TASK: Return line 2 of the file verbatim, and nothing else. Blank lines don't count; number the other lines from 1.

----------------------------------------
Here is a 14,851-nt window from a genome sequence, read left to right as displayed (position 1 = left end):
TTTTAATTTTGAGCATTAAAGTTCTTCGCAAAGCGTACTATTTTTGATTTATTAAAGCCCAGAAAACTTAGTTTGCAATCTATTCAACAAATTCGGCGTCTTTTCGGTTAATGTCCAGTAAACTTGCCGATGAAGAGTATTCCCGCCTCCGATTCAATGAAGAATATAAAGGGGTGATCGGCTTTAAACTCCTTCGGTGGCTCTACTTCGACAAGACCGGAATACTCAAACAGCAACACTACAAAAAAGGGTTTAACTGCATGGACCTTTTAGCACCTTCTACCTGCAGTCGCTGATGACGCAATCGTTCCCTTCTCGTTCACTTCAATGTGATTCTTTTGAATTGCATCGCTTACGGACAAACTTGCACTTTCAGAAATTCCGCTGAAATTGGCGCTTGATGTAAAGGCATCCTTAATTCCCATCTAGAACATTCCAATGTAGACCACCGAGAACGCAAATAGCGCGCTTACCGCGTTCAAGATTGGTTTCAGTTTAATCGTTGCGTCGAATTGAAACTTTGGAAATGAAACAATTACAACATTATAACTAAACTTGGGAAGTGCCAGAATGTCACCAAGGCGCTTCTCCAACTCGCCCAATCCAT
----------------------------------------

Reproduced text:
TTTTAATTTTGAGCATTAAAGTTCTTCGCAAAGCGTACTATTTTTGATTTATTAAAGCCCAGAAAACTTAGTTTGCAATCTATTCAACAAATTCGGCGTCTTTTCGGTTAATGTCCAGTAAACTTGCCGATGAAGAGTATTCCCGCCTCCGATTCAATGAAGAATATAAAGGGGTGATCGGCTTTAAACTCCTTCGGTGGCTCTACTTCGACAAGACCGGAATACTCAAACAGCAACACTACAAAAAAGGGTTTAACTGCATGGACCTTTTAGCACCTTCTACCTGCAGTCGCTGATGACGCAATCGTTCCCTTCTCGTTCACTTCAATGTGATTCTTTTGAATTGCATCGCTTACGGACAAACTTGCACTTTCAGAAATTCCGCTGAAATTGGCGCTTGATGTAAAGGCATCCTTAATTCCCATCTAGAACATTCCAATGTAGACCACCGAGAACGCAAATAGCGCGCTTACCGCGTTCAAGATTGGTTTCAGTTTAATCGTTGCGTCGAATTGAAACTTTGGAAATGAAACAATTACAACATTATAACTAAACTTGGGAAGTGCCAGAATGTCACCAAGGCGCTTCTCCAACTCGCCCAATCCAT